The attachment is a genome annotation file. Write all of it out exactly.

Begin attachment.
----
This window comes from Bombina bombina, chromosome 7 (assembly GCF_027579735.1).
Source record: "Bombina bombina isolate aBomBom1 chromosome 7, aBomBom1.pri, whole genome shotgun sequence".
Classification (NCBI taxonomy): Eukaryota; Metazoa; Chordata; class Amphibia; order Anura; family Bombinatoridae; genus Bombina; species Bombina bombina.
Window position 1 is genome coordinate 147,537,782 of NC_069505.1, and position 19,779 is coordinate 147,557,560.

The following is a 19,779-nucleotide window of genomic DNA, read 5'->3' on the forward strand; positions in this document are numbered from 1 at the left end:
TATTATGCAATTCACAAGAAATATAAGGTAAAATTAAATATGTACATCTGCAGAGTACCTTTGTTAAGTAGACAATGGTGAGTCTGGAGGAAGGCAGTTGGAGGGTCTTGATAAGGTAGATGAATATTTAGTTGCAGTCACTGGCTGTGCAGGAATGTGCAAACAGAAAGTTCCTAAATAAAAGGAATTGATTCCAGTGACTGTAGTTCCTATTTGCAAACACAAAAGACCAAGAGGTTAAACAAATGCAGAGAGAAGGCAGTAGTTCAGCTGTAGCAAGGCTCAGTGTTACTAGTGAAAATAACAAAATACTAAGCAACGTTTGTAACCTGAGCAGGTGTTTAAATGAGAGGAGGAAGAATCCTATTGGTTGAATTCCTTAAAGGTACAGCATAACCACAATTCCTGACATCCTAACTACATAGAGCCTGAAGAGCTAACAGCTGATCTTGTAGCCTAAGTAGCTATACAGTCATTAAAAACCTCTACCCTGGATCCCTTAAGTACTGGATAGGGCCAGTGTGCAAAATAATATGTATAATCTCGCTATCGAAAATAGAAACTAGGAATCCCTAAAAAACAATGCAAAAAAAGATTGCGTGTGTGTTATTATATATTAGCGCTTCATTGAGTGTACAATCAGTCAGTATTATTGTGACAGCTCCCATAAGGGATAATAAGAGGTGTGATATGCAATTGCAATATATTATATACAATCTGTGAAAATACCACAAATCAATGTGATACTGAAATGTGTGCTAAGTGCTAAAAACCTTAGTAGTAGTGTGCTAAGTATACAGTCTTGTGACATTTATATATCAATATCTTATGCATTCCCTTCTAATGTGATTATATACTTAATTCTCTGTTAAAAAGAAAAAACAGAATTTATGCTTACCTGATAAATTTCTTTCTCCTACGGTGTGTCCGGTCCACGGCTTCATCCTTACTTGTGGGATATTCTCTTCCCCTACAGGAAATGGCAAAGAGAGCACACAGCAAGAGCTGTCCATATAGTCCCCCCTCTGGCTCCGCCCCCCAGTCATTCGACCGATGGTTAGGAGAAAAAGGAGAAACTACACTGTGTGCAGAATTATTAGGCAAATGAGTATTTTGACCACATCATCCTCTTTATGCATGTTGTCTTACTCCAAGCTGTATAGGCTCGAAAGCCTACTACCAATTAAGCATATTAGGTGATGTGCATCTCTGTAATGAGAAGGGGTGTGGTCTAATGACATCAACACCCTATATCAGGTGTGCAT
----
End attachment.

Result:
This window comes from Bombina bombina, chromosome 7 (assembly GCF_027579735.1).
Source record: "Bombina bombina isolate aBomBom1 chromosome 7, aBomBom1.pri, whole genome shotgun sequence".
Classification (NCBI taxonomy): Eukaryota; Metazoa; Chordata; class Amphibia; order Anura; family Bombinatoridae; genus Bombina; species Bombina bombina.
Window position 1 is genome coordinate 147,537,782 of NC_069505.1, and position 19,779 is coordinate 147,557,560.

The following is a 19,779-nucleotide window of genomic DNA, read 5'->3' on the forward strand; positions in this document are numbered from 1 at the left end:
TATTATGCAATTCACAAGAAATATAAGGTAAAATTAAATATGTACATCTGCAGAGTACCTTTGTTAAGTAGACAATGGTGAGTCTGGAGGAAGGCAGTTGGAGGGTCTTGATAAGGTAGATGAATATTTAGTTGCAGTCACTGGCTGTGCAGGAATGTGCAAACAGAAAGTTCCTAAATAAAAGGAATTGATTCCAGTGACTGTAGTTCCTATTTGCAAACACAAAAGACCAAGAGGTTAAACAAATGCAGAGAGAAGGCAGTAGTTCAGCTGTAGCAAGGCTCAGTGTTACTAGTGAAAATAACAAAATACTAAGCAACGTTTGTAACCTGAGCAGGTGTTTAAATGAGAGGAGGAAGAATCCTATTGGTTGAATTCCTTAAAGGTACAGCATAACCACAATTCCTGACATCCTAACTACATAGAGCCTGAAGAGCTAACAGCTGATCTTGTAGCCTAAGTAGCTATACAGTCATTAAAAACCTCTACCCTGGATCCCTTAAGTACTGGATAGGGCCAGTGTGCAAAATAATATGTATAATCTCGCTATCGAAAATAGAAACTAGGAATCCCTAAAAAACAATGCAAAAAAAGATTGCGTGTGTGTTATTATATATTAGCGCTTCATTGAGTGTACAATCAGTCAGTATTATTGTGACAGCTCCCATAAGGGATAATAAGAGGTGTGATATGCAATTGCAATATATTATATACAATCTGTGAAAATACCACAAATCAATGTGATACTGAAATGTGTGCTAAGTGCTAAAAACCTTAGTAGTAGTGTGCTAAGTATACAGTCTTGTGACATTTATATATCAATATCTTATGCATTCCCTTCTAATGTGATTATATACTTAATTCTCTGTTAAAAAGAAAAAACAGAATTTATGCTTACCTGATAAATTTCTTTCTCCTACGGTGTGTCCGGTCCACGGCTTCATCCTTACTTGTGGGATATTCTCTTCCCCTACAGGAAATGGCAAAGAGAGCACACAGCAAGAGCTGTCCATATAGTCCCCCCTCTGGCTCCGCCCCCCAGTCATTCGACCGATGGTTAGGAGAAAAAGGAGAAACTACACTGTGTGCAGAATTATTAGGCAAATGAGTATTTTGACCACATCATCCTCTTTATGCATGTTGTCTTACTCCAAGCTGTATAGGCTCGAAAGCCTACTACCAATTAAGCATATTAGGTGATGTGCATCTCTGTAATGAGAAGGGGTGTGGTCTAATGACATCAACACCCTATATCAGGTGTGCAT